Ballydavid is a sleepy little Irish village nestling on the very edge of the Atlantic Ocean. The name of Ballydavid can cause some confusion, because it is also called Baile na nGall or Ballynagall, which means in English the town land of the foreigner.
It is likely that the foreigners referred to were the Vikings, for Smerwick Harbour was a Viking settlement from which butter was shipped to Limerick. The name Smerwick comes from two Norse words, smoer and wik, meaning butter and harbour.
Visitors to the Dingle Peninsula who fail to spend time in the area that comprises Ballydavid, Feohanagh and Murreagh are, sadly, missing out on one of its most beautiful spots and an area of uncommercialised local culture. Even throughout the busy summer months, this area remains peaceful.
Every summer, the area hosts hundreds of young students, through Coláistí Chorca Dhuibhne, who come to learn the Irish Language and experience the traditions of these unique locations.
Radió na Gaeltachta, which is the National Irish Language Radio Station, is located just outside the village on Bóthar na Léinsí.
There’s never a dull moment in Baile na nGall, sea angling, fishing, walking and cycling are all easily accessible activities which can be enjoyed locally. This is the place to be at sunset and to walk along the coast beyond the village.
During the summer months, you can expect to find traditional music sessions each night at most of the area pubs. Impromptu sessions by local musicians can occur year round at any time of the day or evening.
All of the restaurants in the area are located so close to the sea, that the variety and quality of the seafood served in the area is second to none. It is very easy for one to become enchanted with this beautiful area that touches the Atlantic Ocean and is overlooked by the splendour of Mount Brandon .
There is a choice of accommodation in the area from Bed and Breakfasts to Guesthouses, Hostels to Self-Catering Homes and local Hotel to a Caravan and Camping Site. Something for everyone!
The area is easy to explore by foot or by bicycle as the roads are quaint and quiet. There are amazing walks along the beaches, headlands and along the coastal roads.
Further along, this lesser known area of the Slea Head Drive, though no less enchanting, are the parishes and villages of Muiríoch, Carraig (the Rock) and Feohanagh, (Feothanach- the old Irish word for Windy Place).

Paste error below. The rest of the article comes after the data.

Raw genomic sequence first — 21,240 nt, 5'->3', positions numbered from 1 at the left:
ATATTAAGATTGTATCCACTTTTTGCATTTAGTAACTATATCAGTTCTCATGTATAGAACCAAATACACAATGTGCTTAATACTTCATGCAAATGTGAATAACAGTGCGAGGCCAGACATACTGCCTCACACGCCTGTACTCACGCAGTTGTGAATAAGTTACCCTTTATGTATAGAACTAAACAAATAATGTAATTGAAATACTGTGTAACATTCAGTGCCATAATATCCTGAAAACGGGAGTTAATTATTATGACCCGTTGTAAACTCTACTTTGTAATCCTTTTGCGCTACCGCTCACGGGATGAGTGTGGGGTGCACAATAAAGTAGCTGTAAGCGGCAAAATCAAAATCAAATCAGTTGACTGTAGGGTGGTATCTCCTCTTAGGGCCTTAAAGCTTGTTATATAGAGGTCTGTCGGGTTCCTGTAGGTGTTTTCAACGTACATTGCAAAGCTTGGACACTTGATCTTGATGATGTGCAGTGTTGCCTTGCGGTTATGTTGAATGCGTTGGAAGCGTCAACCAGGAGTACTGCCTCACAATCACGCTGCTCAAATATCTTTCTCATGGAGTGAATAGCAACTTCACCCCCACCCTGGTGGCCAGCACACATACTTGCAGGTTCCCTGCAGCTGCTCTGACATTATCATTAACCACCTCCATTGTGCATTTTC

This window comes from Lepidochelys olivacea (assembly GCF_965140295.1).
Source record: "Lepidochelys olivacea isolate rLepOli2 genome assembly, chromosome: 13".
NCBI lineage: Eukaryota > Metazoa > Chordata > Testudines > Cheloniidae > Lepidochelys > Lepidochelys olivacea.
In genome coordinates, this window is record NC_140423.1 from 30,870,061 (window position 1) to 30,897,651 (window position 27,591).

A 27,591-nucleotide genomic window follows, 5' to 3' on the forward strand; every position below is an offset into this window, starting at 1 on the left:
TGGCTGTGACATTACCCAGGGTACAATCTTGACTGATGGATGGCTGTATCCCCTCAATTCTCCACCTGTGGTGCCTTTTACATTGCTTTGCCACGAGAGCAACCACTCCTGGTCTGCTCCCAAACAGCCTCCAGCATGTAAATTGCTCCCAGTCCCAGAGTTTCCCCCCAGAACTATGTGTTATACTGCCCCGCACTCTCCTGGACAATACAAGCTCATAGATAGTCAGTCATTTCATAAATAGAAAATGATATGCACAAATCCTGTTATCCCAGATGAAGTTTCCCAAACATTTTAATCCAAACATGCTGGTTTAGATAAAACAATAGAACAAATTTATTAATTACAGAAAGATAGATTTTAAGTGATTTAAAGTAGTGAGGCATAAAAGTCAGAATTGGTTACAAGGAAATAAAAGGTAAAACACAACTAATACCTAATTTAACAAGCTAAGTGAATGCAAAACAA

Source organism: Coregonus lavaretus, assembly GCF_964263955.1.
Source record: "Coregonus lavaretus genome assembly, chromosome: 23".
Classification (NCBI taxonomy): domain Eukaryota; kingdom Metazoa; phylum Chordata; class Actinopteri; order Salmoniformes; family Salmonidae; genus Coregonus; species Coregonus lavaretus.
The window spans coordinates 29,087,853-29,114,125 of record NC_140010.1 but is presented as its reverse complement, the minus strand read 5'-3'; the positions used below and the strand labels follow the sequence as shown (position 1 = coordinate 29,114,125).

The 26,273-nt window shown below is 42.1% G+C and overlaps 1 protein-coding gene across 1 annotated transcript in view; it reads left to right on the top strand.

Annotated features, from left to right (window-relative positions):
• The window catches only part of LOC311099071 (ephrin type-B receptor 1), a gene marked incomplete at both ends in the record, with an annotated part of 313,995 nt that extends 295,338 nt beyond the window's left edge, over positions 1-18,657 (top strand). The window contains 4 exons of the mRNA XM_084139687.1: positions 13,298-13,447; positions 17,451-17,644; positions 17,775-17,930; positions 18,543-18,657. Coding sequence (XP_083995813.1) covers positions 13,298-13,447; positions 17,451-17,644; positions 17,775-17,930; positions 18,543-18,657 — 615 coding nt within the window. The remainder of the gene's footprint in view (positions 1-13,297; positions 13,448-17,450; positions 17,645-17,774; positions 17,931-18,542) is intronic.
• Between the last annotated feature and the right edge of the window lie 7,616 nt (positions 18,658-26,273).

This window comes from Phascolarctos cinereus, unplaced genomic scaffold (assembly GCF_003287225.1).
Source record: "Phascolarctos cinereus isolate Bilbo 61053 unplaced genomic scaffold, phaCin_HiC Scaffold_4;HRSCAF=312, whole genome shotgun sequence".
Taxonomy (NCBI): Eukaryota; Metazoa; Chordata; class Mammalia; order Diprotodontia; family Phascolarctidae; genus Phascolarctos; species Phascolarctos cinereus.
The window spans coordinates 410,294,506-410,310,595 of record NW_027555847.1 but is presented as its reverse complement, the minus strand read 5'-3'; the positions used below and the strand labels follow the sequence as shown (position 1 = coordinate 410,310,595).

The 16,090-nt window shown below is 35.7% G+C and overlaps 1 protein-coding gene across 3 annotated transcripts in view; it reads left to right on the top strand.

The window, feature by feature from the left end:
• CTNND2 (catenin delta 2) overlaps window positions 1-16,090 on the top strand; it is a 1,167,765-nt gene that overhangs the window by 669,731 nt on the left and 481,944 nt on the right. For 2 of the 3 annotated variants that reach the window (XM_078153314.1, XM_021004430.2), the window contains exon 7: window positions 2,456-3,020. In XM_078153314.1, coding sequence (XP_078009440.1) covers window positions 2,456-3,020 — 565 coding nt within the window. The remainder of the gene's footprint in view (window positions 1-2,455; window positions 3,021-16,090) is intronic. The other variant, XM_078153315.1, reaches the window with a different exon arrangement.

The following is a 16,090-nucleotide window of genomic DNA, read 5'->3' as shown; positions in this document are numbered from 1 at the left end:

The Dingle Way meanders its way through these wonderful villages and Cosán na Naomh (the Saints Way) is another exceptional walk locally.
For those who enjoy more challenging treks, Mount Brandon, Ireland’s second highest mountain, is a life changing experience with the most exceptional views from the summit taking in the Atlantic Ocean and Blasket Islands to the west, North Kerry and County Clare to the north, the spine of the Slieve Mish Mountains to the east and the McGillycuddy Reeks, Iveragh Peninsula and Skellig Rocks to the south. Throughout the year there are pilgrimage walks to the summit.
Two of the best known archaeological sites on the Dingle Peninsula - Gallarus Oratory and Cill Mhaolcéadair, are located here.
Gallarus Oratory is the best preserved early Christian Church in Ireland. The church, which was built between the 6th and 9th century is believed to have been built out of local stones using no mortar to hold it together.
Cill Mhaolcéadair, although associated with St. Brendan is believed to have been founded by St. Maolcéadair, a local saint. The 12th century Hiberno-Romanesque Church is the focal point of this site but do look out for the Alphabet Stone, a holed Ogham Stone, a Sun Dial, a large Stone Cross, two Bullaun Stones, two Holy Wells, St. Brendan’s Oratory and numerous cross slabs.
Brandon Creek, (Cuas an Bhodaigh), is the place from which St. Brendan the Navigator is supposed to have set sail on his legendary voyage in 535A.D. This wild beautiful creek is worth a visit, to spend a little time of reflection, with the backdrop of the sound of crystal waters rushing to meet the sea.